So, now we know that Democratic gubernatorial candidate Jerry Brown can exhort his labor friends to help him out — and even ask them to attack his opponents! — without fear of legal reprisals.
The Fair Political Practices Commission ruled against Republican gubernatorial candidate Meg Whitman’s campaign Monday, which had claimed that Brown had coordinated political maneuvers with the independent expenditure committee, Level the Playing Field 2010.
The Whitman team thought Brown had been caught in the act when video surfaced of him telling a gathering of labor supporters, “We are going to attack whenever we can. But I would rather have you attack. I would rather be the nice guy in this race.”
Whitman’s attorney, Tom Hiltachk, included the clip of Brown’s comments in a followup to his original complaint, which had complained that past assocations between Brown and several members of Level the Playing Field amounted to illegal coordination.
But FPPC political reform consultant Adrianne Korchmaros, in a terse ruling, said there was “insufficient evidence on the complaint, and continues to be insufficient evidence despite subsequent additional information provided by the complainant, to support this allegation.”
She said that FPPC regulations provide “safe harbor” to candidates who, in a non-specific way, ask for support.
The candidate would lose that “safe harbor” if he discussed details of how money might be spent with an independent expenditure group prior to the expenditure, she wrote.
“Requesting that audience members attack his opponent does not rise to the level of providing details regarding a future communication,” she wrote. “Further, a supporter of a candidate does not have her ability to make an independent expenditure stripped away merely because she was an audience member at an event where the candidate exhorted her to support him.”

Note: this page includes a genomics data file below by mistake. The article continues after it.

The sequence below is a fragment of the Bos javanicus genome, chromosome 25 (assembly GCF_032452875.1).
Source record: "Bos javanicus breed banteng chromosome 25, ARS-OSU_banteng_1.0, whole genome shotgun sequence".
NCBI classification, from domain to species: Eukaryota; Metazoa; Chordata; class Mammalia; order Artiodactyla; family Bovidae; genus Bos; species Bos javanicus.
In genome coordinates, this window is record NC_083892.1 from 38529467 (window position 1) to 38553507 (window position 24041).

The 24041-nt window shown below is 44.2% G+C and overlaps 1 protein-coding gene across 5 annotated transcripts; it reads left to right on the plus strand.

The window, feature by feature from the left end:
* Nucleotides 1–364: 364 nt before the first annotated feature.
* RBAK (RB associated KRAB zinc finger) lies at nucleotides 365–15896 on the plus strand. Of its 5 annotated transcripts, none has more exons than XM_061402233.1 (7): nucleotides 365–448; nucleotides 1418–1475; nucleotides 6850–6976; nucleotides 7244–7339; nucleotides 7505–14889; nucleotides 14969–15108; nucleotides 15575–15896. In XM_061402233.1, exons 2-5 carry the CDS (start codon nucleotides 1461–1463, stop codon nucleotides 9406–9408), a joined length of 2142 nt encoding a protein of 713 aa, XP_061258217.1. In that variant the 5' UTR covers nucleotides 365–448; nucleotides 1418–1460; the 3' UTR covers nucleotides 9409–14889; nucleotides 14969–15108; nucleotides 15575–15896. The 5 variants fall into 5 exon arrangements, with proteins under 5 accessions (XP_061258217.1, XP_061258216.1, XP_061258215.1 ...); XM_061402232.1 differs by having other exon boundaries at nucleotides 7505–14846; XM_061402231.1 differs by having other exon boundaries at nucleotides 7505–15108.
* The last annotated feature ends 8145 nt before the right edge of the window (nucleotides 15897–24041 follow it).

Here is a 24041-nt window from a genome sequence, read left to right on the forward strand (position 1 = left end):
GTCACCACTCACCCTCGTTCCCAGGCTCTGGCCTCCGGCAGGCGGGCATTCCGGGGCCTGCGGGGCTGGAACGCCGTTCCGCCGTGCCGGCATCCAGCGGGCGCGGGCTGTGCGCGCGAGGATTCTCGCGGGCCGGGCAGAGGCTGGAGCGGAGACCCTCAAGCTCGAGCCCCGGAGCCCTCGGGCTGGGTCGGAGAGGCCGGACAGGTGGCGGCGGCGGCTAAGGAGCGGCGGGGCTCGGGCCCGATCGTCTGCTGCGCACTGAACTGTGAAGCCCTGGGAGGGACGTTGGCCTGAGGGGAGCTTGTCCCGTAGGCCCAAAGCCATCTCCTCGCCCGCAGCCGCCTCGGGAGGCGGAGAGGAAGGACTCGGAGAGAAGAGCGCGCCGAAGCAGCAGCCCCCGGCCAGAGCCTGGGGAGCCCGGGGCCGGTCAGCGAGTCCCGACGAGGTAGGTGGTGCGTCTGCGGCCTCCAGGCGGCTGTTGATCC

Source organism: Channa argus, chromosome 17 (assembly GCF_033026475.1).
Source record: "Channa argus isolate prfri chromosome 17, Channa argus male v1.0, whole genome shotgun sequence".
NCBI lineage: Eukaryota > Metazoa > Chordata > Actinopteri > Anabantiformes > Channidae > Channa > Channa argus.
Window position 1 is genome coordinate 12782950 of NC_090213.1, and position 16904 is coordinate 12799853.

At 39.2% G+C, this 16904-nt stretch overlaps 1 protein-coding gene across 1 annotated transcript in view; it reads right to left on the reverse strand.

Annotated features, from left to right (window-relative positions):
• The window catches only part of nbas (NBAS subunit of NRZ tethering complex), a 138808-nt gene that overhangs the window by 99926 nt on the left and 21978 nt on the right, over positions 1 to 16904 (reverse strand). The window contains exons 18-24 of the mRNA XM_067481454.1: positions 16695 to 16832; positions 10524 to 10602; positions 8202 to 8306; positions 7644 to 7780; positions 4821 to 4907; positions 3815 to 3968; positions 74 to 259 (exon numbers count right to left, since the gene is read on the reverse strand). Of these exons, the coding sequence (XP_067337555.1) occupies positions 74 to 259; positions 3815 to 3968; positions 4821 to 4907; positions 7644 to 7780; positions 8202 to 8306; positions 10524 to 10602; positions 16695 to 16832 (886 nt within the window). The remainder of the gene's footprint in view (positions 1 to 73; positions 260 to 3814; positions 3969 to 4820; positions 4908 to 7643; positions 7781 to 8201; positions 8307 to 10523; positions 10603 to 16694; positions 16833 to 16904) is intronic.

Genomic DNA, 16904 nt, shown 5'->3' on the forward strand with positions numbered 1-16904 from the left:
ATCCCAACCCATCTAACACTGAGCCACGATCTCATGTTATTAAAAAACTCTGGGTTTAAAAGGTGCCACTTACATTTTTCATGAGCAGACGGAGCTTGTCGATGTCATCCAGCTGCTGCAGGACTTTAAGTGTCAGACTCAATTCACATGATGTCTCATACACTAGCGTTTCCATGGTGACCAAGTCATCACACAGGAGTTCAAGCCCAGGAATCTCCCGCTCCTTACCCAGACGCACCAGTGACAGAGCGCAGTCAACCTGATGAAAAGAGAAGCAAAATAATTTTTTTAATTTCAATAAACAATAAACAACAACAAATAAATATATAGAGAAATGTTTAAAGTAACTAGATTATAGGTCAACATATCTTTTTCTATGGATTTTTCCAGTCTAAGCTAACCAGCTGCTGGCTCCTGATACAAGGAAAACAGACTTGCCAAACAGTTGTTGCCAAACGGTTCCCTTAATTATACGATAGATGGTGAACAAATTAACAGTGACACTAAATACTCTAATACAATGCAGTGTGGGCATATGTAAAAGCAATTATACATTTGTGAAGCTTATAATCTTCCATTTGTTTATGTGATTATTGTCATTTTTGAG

Chris Lehane, chief strategist with Level the Playing Field, called the ruling a victory against “Nixon-style” politics.
“They want to intimidate folks from speaking against her,” Lehane said. “This was a window into Queen Meg’s character and a glimpse of how she would be as governor. If someone challenges her, she’ll do everything to intimidate them.”
Lehane said Whitman should pay the cost of the investigation, which he called frivolous.
Tucker Bounds, Whitman’s deputy campaign manager, said the ruling will provide a benefit to the public.
“As a result of our filing, Team Brown will now be outwardly advertising exactly which unions are propping them up — and that’s a victory,” Bounds said. “The truth is these groups are attacking Meg in order to elect their guy Jerry Brown and preserve the unions’ stranglehold on Sacramento. That’s a fact that isn’t going to be lost on anyone.”